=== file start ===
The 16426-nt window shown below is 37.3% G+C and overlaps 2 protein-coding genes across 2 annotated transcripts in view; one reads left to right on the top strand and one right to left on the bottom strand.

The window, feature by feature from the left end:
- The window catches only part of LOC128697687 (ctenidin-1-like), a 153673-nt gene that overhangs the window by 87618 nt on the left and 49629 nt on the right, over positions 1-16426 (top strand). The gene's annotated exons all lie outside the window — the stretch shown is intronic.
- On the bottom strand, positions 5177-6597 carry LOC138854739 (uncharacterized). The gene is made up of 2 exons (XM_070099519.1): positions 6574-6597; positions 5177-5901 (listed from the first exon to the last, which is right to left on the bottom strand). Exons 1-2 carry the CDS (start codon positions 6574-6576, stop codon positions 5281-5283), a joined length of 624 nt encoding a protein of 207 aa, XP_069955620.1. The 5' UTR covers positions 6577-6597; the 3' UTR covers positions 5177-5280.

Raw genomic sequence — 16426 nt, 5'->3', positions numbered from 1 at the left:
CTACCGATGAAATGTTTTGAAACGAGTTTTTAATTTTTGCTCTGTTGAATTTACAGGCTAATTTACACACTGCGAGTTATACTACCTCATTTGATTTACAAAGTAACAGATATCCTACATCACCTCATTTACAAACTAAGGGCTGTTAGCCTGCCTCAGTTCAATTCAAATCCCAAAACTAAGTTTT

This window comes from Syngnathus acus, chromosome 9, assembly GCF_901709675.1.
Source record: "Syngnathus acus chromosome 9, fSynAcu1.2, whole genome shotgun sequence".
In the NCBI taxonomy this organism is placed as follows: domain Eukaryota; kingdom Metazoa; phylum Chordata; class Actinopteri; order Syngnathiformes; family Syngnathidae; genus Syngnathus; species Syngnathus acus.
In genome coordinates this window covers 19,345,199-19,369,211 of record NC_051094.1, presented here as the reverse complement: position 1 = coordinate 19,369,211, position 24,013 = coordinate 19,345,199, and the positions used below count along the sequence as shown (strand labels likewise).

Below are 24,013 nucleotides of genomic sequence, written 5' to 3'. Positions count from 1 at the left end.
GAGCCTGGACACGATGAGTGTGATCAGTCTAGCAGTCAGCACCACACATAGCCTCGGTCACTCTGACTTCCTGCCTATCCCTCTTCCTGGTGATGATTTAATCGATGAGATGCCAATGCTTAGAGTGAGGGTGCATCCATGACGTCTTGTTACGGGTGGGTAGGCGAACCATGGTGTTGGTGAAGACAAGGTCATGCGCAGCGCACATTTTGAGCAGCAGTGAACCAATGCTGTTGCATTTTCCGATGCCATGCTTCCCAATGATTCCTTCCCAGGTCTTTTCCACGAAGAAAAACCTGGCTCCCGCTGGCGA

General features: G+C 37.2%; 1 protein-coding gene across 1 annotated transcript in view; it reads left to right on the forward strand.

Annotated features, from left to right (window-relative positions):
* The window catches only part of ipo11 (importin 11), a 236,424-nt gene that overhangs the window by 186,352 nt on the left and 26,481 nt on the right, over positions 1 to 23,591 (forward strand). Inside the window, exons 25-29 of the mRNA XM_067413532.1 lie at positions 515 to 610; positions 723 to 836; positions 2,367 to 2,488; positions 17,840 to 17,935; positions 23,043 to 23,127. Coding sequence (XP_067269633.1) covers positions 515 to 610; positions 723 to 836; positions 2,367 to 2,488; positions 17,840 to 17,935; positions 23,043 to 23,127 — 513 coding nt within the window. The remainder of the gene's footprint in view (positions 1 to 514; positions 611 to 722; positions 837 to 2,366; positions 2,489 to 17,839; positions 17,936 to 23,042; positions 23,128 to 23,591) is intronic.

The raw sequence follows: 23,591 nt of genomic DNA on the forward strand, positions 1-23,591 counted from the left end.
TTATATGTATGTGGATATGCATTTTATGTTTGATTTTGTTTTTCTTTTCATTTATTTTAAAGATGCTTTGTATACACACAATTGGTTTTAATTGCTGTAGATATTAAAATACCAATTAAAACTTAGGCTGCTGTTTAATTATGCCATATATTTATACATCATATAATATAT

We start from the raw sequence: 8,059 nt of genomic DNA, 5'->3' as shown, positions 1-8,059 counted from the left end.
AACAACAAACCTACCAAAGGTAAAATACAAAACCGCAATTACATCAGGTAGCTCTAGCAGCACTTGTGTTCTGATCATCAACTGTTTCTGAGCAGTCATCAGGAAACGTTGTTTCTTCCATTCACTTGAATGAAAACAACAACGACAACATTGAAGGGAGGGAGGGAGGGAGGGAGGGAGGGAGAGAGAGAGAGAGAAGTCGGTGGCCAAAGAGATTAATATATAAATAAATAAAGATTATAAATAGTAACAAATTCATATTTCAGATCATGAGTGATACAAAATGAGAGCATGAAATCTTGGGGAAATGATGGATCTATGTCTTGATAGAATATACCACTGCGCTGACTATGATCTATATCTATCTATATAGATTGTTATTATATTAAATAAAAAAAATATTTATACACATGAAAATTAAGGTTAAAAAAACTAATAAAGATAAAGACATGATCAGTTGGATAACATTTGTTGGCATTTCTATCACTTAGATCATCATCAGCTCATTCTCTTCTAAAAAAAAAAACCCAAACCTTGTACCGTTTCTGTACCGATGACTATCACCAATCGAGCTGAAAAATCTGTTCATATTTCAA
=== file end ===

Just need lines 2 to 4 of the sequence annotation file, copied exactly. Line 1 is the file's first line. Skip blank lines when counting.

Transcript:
The window, feature by feature from the left end:
- The window catches only part of LOC128697687 (ctenidin-1-like), a 153673-nt gene that overhangs the window by 87618 nt on the left and 49629 nt on the right, over positions 1-16426 (top strand). The gene's annotated exons all lie outside the window — the stretch shown is intronic.
- On the bottom strand, positions 5177-6597 carry LOC138854739 (uncharacterized). The gene is made up of 2 exons (XM_070099519.1): positions 6574-6597; positions 5177-5901 (listed from the first exon to the last, which is right to left on the bottom strand). Exons 1-2 carry the CDS (start codon positions 6574-6576, stop codon positions 5281-5283), a joined length of 624 nt encoding a protein of 207 aa, XP_069955620.1. The 5' UTR covers positions 6577-6597; the 3' UTR covers positions 5177-5280.